The Tufts men’s tennis team kicked off its fall season at the Middlebury Invitational (Sept. 23–24) and the Intercollegiate Tennis Association (ITA) Regional Championships (Sept. 29–30). Over the course of both weekends, the Jumbos competed against NESCAC rivals and Div. III teams from across the region.
Although the regular season starts midway through March, the team competes in these events during the fall in order to prepare and refine players’ match play.
At the ITA Regional Championships on Friday and Saturday, the doubles pair of first-year Carl-Herman Grant and senior tri-captain Ben Battle won two matches, before falling 8–4 to juniors Noah Farrell and Peter Martin of Middlebury. In singles, first-year Boris Sorkin won two matches before losing in a tight contest 7–5, 7–6 (7) to Williams senior Brian Grodecki.
Sorkin, an international student from Saint Petersburg, Russia, made impressive runs in just his first and second events representing Tufts, yet coach Karl Gregor sees the first-year taking it even further as Sorkin adapts to collegiate tennis.
“Boris ran up against a tough opponent,” said Gregor. “Tennis in the U.S is played on hard courts, rather than on clay in Europe. The noise and atmosphere of college tennis is different, but he’ll adjust.”
Tufts issued statement victories at the Middlebury Invitational, with several players either advancing to the finals or winning their respective flights. In the C singles division, sophomore Ben Biswas blitzed through the field to the final, which he won 6–3, 6–0 against sophomore Jack McClaren of Skidmore College.
Biswas’ high level of play continued in his doubles victory, as he paired with sophomore Ethan Bershtein to face Sorkin and Grant in an all-Jumbo final. The match went the distance, with Biswas and Bershtein digging deep for a 9–7 win.
Both new and old faces on the team continued to have success, as first-year Armaan Kalra advanced to the D division semifinals before losing to the No. 1 seed and eventual champion, first-year Brian Niguidula of RPI 6–1, 7–6 (8). Tufts senior Rohan Gupte lost to defending NCAA champion and No. 1 seed Lubomir Cuba of Middlebury College in the A division quarterfinals 6–4, 7–5.
Battle stressed the importance of getting strong results throughout the fall season.
“[The] fall results 100 percent set us up for the spring because we’re going to be playing the exact same people in the spring,” said Battle. “What’s really important is showing that we mean business in the fall. We want them to be intimidated by us.”
As tennis is typically an individual sport, the team dynamic of collegiate competition brings a welcome feeling of unity, and Battle is confident that the Jumbos have built strong team chemistry over the past few weeks.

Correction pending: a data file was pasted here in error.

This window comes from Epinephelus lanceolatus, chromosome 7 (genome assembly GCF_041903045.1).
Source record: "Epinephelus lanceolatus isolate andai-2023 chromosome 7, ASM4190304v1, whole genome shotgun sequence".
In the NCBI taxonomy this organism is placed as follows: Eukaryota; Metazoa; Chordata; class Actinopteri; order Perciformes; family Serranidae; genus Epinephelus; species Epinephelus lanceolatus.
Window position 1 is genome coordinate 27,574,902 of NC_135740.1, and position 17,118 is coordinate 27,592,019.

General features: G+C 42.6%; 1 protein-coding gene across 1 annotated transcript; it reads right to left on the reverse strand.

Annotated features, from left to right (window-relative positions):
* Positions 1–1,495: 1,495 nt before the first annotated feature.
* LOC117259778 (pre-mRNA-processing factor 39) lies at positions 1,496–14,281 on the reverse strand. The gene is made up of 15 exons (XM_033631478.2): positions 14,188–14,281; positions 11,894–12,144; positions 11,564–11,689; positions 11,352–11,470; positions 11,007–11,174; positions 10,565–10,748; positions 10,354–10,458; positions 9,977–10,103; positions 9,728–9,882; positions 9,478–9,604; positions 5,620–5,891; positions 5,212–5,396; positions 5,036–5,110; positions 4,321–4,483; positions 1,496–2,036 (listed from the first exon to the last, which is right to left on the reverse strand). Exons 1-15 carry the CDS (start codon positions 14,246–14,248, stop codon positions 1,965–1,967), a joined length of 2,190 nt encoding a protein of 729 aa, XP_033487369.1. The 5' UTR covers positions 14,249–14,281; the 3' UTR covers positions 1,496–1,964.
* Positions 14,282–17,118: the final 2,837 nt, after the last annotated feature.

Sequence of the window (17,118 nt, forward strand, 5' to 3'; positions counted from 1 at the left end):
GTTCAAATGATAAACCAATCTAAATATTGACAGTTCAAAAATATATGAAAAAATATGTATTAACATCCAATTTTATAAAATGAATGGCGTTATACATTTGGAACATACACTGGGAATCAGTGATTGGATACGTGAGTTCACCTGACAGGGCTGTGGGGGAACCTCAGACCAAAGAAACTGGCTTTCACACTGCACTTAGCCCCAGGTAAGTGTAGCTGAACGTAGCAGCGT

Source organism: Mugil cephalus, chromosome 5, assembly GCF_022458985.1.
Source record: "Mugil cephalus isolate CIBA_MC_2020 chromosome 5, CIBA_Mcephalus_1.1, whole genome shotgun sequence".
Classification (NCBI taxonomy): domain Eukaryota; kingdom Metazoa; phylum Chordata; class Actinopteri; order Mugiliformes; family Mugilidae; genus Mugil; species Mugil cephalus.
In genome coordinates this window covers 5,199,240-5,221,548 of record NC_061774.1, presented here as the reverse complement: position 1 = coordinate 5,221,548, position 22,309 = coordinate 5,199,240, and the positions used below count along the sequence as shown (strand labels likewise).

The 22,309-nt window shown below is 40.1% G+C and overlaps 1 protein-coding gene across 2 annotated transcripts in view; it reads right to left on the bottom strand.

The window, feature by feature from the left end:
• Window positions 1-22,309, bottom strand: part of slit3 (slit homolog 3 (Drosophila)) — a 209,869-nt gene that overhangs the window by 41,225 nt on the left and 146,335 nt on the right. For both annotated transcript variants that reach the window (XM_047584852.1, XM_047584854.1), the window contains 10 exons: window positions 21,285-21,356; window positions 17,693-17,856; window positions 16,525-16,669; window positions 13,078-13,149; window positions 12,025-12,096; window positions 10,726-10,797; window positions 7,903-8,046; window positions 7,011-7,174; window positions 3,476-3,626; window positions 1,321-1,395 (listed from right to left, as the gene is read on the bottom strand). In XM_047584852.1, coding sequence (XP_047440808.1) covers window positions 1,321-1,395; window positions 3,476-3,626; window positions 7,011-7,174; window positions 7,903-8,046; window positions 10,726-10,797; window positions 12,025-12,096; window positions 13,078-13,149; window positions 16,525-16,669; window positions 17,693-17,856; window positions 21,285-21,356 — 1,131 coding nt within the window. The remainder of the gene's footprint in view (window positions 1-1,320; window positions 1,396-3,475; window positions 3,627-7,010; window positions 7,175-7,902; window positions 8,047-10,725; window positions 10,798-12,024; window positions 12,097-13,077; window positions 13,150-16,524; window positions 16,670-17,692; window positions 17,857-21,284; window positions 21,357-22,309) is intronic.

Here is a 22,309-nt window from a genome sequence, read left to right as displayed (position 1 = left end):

“We’ve been one of the loudest teams out there,” said Battle. “[It] shows that we care about each other’s success — we get loud in the fall, and we get even louder in the spring.”
One of the keys to this dynamic is that the Jumbos make sure to hang out apart from their time on court, according to sophomore Jason Scanlon.
“We’ve been doing a lot of team dinners like social gatherings at the captains’ houses, and we always try to have one kind of unique, fun event every weekend that the whole team goes to,” Scanlon said. “Basically, off the court we are still spending a lot of time with each other and getting to know the [first-years] and creating closer bonds with current members of the team.”
As a sophomore reflecting on a full year with the team, Scanlon articulated that being a member of the tennis team was instrumental to his first year at Tufts.
“It was definitely one of the highlights of my college experience,” said Scanlon “[The team] really helped me transition from high school to college and made my first year really fun.”
While the Jumbos have posted respectable results in the first two major events of the fall season, Coach Gregor hopes to step up the team’s level going forward.
“[I] don’t feel like we traditionally do as well in the fall,” said Gregor. “[We’re] usually lagging a bit behind the competition in the fall [and] come back stronger in the spring. We want to be strong in the fall and strong in the spring.”
With a new approach to team practices this year, Scanlon is confident the Jumbos can improve on preparing for matches to come.
“This year, we are doing something a little different in that we evaluate our performance over the weekend at the tournaments and then apply that to our practices,” Scanlon said. “I think this year we are doing a lot better job in practicing with a purpose.”
The Jumbos will be back in action on Oct. 14–15 at the MIT Invitational.